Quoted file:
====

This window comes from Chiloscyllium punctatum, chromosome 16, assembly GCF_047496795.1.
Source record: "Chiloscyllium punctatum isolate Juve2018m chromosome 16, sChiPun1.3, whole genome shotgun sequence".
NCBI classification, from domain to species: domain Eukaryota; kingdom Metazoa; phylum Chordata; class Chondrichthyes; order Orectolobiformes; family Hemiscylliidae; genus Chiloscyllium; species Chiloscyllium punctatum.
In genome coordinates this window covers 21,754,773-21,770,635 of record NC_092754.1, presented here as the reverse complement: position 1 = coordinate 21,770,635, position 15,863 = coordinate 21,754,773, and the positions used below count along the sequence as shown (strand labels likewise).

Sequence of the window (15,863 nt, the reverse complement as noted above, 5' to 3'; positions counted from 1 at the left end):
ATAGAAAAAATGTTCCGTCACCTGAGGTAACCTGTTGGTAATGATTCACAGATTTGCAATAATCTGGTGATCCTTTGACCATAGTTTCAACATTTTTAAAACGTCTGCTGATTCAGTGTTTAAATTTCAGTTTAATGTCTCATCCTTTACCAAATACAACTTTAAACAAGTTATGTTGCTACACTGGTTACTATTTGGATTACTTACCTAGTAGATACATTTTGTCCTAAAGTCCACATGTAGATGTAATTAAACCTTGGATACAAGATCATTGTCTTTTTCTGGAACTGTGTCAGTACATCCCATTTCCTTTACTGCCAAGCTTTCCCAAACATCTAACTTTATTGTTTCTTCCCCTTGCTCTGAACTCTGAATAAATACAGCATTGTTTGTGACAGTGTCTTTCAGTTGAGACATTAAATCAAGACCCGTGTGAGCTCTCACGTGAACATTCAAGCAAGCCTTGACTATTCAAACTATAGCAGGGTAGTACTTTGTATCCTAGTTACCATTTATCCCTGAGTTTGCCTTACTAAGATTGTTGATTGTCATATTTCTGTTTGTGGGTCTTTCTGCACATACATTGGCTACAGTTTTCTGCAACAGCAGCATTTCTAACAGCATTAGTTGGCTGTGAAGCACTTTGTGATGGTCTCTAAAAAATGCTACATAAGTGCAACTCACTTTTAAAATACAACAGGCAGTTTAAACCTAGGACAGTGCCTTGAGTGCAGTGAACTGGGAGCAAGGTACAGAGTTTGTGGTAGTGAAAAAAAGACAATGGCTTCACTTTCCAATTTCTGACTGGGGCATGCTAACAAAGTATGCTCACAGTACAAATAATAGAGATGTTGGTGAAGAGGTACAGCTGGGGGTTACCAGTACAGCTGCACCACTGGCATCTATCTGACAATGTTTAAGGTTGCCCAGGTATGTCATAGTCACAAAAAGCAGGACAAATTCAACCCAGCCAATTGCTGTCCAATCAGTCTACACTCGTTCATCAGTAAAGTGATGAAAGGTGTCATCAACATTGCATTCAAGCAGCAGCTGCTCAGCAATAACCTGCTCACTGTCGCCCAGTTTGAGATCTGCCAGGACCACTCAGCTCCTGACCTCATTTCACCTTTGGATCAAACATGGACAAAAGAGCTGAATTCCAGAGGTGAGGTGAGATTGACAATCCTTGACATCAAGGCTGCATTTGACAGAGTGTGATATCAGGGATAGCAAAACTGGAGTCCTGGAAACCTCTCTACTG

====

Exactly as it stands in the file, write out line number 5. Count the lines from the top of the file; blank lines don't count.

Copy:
Sequence of the window (15,863 nt, the reverse complement as noted above, 5' to 3'; positions counted from 1 at the left end):